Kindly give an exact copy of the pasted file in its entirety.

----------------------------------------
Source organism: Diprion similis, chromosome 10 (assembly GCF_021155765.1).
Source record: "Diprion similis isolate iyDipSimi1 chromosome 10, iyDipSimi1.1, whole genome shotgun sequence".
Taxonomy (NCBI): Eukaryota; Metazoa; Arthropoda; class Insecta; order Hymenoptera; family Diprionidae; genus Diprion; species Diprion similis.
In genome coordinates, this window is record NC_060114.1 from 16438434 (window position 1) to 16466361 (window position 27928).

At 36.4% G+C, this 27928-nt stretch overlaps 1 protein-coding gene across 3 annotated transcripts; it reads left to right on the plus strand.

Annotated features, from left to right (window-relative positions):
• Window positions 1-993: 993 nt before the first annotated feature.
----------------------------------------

Source organism: Diprion similis, chromosome 10 (assembly GCF_021155765.1).
Source record: "Diprion similis isolate iyDipSimi1 chromosome 10, iyDipSimi1.1, whole genome shotgun sequence".
Taxonomy (NCBI): Eukaryota; Metazoa; Arthropoda; class Insecta; order Hymenoptera; family Diprionidae; genus Diprion; species Diprion similis.
In genome coordinates, this window is record NC_060114.1 from 16438434 (window position 1) to 16466361 (window position 27928).

At 36.4% G+C, this 27928-nt stretch overlaps 1 protein-coding gene across 3 annotated transcripts; it reads left to right on the plus strand.

Annotated features, from left to right (window-relative positions):
• Window positions 1-993: 993 nt before the first annotated feature.